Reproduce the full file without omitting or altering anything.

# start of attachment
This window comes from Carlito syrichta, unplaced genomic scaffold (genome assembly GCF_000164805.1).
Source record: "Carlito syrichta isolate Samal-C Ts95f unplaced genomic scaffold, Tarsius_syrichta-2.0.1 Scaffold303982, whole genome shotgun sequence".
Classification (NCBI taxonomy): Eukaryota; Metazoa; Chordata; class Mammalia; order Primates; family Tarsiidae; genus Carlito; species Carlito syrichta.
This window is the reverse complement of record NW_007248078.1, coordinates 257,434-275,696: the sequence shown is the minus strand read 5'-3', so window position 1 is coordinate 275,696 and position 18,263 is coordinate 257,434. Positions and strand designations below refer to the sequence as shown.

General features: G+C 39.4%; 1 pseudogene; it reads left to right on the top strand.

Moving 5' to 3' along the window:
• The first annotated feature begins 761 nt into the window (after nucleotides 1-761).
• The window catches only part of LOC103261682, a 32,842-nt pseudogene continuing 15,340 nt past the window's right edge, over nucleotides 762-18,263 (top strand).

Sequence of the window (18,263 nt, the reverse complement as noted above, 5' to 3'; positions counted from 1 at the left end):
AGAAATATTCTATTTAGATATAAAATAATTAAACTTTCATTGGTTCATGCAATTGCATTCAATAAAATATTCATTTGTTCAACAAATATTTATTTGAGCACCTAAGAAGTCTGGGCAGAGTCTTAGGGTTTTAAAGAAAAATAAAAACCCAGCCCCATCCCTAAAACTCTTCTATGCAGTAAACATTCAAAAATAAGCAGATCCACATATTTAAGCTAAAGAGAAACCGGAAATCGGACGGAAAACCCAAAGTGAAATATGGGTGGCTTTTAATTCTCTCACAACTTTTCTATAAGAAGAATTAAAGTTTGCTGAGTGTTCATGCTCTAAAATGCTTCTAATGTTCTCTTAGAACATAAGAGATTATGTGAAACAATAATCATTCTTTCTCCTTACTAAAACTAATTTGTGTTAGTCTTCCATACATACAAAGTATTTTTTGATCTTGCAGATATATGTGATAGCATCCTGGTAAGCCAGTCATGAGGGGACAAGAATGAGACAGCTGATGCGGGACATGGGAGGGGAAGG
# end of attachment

This window comes from Carlito syrichta, unplaced genomic scaffold (genome assembly GCF_000164805.1).
Source record: "Carlito syrichta isolate Samal-C Ts95f unplaced genomic scaffold, Tarsius_syrichta-2.0.1 Scaffold303982, whole genome shotgun sequence".
Classification (NCBI taxonomy): Eukaryota; Metazoa; Chordata; class Mammalia; order Primates; family Tarsiidae; genus Carlito; species Carlito syrichta.
This window is the reverse complement of record NW_007248078.1, coordinates 257,434-275,696: the sequence shown is the minus strand read 5'-3', so window position 1 is coordinate 275,696 and position 18,263 is coordinate 257,434. Positions and strand designations below refer to the sequence as shown.

General features: G+C 39.4%; 1 pseudogene; it reads left to right on the top strand.

Moving 5' to 3' along the window:
• The first annotated feature begins 761 nt into the window (after nucleotides 1-761).
• The window catches only part of LOC103261682, a 32,842-nt pseudogene continuing 15,340 nt past the window's right edge, over nucleotides 762-18,263 (top strand).

Sequence of the window (18,263 nt, the reverse complement as noted above, 5' to 3'; positions counted from 1 at the left end):
AGAAATATTCTATTTAGATATAAAATAATTAAACTTTCATTGGTTCATGCAATTGCATTCAATAAAATATTCATTTGTTCAACAAATATTTATTTGAGCACCTAAGAAGTCTGGGCAGAGTCTTAGGGTTTTAAAGAAAAATAAAAACCCAGCCCCATCCCTAAAACTCTTCTATGCAGTAAACATTCAAAAATAAGCAGATCCACATATTTAAGCTAAAGAGAAACCGGAAATCGGACGGAAAACCCAAAGTGAAATATGGGTGGCTTTTAATTCTCTCACAACTTTTCTATAAGAAGAATTAAAGTTTGCTGAGTGTTCATGCTCTAAAATGCTTCTAATGTTCTCTTAGAACATAAGAGATTATGTGAAACAATAATCATTCTTTCTCCTTACTAAAACTAATTTGTGTTAGTCTTCCATACATACAAAGTATTTTTTGATCTTGCAGATATATGTGATAGCATCCTGGTAAGCCAGTCATGAGGGGACAAGAATGAGACAGCTGATGCGGGACATGGGAGGGGAAGG